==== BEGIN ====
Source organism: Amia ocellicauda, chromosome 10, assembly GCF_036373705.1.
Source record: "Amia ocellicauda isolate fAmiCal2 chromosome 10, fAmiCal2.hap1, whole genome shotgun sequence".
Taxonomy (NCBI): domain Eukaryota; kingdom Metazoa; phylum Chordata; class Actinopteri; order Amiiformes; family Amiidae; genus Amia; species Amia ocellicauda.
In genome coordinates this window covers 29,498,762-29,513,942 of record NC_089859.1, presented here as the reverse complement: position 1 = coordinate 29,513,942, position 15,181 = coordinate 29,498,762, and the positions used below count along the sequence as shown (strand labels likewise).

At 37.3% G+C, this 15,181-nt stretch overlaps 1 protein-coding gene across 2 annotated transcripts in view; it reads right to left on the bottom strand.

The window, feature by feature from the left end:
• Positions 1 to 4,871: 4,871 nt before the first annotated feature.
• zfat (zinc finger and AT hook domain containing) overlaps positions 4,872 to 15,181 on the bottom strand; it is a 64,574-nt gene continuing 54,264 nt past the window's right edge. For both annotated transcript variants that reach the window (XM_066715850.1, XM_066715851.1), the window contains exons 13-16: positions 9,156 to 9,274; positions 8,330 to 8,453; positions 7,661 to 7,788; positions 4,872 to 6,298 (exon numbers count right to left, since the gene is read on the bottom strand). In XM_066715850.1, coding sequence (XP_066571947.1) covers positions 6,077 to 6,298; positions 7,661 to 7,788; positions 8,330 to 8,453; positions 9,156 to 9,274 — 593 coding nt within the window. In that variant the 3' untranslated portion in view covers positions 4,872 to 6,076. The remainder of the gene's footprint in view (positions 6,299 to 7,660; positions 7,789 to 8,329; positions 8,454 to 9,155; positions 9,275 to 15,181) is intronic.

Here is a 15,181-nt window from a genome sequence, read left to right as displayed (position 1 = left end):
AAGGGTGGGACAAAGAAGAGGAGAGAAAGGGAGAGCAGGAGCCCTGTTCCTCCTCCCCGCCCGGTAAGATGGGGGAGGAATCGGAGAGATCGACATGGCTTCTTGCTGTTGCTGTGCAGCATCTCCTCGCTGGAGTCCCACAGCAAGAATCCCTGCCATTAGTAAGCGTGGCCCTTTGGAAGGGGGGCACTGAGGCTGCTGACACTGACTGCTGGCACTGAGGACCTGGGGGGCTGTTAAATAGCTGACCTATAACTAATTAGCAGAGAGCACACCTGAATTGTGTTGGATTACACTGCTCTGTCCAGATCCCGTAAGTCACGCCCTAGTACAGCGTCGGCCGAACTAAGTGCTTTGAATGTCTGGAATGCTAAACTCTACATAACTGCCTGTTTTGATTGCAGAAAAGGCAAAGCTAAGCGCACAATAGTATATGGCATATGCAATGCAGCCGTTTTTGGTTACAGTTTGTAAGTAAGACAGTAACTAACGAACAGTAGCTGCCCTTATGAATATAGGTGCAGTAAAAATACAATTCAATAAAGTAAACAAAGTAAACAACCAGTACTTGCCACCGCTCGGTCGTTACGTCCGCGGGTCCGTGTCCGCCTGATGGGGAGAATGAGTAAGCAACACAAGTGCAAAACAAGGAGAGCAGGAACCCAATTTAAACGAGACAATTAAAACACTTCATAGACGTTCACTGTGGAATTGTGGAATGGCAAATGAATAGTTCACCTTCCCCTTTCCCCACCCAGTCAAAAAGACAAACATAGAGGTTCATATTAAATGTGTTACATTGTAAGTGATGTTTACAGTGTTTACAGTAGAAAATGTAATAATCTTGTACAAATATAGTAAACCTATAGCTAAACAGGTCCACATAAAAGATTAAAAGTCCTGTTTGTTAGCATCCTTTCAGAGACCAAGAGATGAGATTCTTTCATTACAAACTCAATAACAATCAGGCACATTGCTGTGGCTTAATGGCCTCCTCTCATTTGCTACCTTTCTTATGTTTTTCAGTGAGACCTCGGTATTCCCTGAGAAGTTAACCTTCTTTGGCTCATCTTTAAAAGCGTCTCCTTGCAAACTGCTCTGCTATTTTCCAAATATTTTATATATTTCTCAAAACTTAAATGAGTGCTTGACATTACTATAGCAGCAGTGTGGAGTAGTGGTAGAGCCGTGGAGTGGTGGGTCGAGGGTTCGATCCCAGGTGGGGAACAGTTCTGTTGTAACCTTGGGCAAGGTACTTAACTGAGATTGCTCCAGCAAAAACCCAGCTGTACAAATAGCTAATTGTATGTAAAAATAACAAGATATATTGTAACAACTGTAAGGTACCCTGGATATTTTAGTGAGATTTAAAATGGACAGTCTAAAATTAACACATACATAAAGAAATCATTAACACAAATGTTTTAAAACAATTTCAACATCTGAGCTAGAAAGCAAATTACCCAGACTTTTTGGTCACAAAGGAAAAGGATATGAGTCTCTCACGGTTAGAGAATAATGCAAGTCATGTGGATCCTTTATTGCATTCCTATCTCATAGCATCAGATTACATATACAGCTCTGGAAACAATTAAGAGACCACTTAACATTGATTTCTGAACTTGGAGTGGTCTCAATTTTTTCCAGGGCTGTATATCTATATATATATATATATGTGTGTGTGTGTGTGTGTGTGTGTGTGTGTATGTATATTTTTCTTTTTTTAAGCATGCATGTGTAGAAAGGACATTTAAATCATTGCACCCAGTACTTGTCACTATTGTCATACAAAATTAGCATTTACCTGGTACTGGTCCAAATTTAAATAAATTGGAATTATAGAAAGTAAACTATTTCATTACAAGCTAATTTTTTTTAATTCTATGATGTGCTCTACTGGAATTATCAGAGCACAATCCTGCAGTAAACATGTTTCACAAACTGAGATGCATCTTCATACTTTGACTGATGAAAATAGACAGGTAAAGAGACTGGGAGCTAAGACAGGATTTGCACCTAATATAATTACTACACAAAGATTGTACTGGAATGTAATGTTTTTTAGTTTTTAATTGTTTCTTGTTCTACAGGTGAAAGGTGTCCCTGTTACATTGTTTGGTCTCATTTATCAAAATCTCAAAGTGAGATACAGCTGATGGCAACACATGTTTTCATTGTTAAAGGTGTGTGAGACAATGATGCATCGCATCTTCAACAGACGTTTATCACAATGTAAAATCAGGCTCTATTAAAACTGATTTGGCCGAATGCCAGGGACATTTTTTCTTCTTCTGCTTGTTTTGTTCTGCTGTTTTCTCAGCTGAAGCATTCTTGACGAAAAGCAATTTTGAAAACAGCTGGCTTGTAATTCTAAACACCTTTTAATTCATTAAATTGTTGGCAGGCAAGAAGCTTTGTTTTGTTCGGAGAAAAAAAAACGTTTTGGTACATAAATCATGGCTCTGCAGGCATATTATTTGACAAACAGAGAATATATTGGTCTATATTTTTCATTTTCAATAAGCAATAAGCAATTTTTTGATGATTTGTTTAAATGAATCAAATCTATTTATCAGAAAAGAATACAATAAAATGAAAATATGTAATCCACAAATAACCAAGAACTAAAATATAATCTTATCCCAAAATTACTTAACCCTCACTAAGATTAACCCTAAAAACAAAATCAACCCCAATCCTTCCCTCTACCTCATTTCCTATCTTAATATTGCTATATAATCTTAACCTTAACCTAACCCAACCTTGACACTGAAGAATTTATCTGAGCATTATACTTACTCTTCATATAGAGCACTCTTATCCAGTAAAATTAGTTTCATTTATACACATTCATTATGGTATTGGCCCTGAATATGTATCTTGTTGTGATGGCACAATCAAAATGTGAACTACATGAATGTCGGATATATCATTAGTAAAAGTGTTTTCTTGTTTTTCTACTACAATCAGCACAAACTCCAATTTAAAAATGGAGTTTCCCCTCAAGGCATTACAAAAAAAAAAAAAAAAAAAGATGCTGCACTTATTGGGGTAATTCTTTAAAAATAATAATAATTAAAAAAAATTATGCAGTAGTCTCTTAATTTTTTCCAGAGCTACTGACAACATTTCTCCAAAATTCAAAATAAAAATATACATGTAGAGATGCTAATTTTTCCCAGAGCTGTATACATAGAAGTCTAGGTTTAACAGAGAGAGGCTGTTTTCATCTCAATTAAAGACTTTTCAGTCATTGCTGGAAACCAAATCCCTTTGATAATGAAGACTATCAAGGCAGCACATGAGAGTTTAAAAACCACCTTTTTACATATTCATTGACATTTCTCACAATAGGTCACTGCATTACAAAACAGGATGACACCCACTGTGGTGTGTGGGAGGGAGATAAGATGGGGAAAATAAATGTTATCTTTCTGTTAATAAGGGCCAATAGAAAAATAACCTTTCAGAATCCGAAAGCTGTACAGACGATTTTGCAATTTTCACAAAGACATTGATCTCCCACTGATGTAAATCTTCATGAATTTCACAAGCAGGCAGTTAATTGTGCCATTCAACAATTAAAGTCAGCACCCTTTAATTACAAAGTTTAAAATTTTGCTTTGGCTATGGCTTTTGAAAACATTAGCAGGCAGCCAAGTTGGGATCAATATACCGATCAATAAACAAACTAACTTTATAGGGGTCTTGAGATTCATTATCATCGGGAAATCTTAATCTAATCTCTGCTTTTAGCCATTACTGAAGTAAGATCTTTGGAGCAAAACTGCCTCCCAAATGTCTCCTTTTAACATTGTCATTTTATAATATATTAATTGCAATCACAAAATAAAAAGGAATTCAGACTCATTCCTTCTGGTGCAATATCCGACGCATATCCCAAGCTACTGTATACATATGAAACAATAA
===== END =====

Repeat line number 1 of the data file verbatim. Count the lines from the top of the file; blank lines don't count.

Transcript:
Source organism: Amia ocellicauda, chromosome 10, assembly GCF_036373705.1.